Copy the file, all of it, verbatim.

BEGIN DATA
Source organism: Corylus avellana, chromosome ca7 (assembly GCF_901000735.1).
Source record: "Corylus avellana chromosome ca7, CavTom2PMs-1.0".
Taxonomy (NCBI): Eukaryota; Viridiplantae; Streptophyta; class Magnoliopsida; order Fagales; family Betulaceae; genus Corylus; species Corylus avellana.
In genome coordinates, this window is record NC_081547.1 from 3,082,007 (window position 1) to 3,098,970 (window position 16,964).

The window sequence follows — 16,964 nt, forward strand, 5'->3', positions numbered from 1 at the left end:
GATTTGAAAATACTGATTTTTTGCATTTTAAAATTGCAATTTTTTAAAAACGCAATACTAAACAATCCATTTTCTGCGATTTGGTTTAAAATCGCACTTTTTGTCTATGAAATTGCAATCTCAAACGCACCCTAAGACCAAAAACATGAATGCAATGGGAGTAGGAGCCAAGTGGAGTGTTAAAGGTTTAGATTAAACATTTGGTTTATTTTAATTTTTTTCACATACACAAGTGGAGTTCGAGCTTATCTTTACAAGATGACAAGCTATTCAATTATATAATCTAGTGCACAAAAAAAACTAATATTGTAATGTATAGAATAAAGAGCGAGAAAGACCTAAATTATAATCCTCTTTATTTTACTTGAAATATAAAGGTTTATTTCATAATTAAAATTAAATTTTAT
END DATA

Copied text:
Source organism: Corylus avellana, chromosome ca7 (assembly GCF_901000735.1).
Source record: "Corylus avellana chromosome ca7, CavTom2PMs-1.0".
Taxonomy (NCBI): Eukaryota; Viridiplantae; Streptophyta; class Magnoliopsida; order Fagales; family Betulaceae; genus Corylus; species Corylus avellana.
In genome coordinates, this window is record NC_081547.1 from 3,082,007 (window position 1) to 3,098,970 (window position 16,964).

The window sequence follows — 16,964 nt, forward strand, 5'->3', positions numbered from 1 at the left end:
GATTTGAAAATACTGATTTTTTGCATTTTAAAATTGCAATTTTTTAAAAACGCAATACTAAACAATCCATTTTCTGCGATTTGGTTTAAAATCGCACTTTTTGTCTATGAAATTGCAATCTCAAACGCACCCTAAGACCAAAAACATGAATGCAATGGGAGTAGGAGCCAAGTGGAGTGTTAAAGGTTTAGATTAAACATTTGGTTTATTTTAATTTTTTTCACATACACAAGTGGAGTTCGAGCTTATCTTTACAAGATGACAAGCTATTCAATTATATAATCTAGTGCACAAAAAAAACTAATATTGTAATGTATAGAATAAAGAGCGAGAAAGACCTAAATTATAATCCTCTTTATTTTACTTGAAATATAAAGGTTTATTTCATAATTAAAATTAAATTTTAT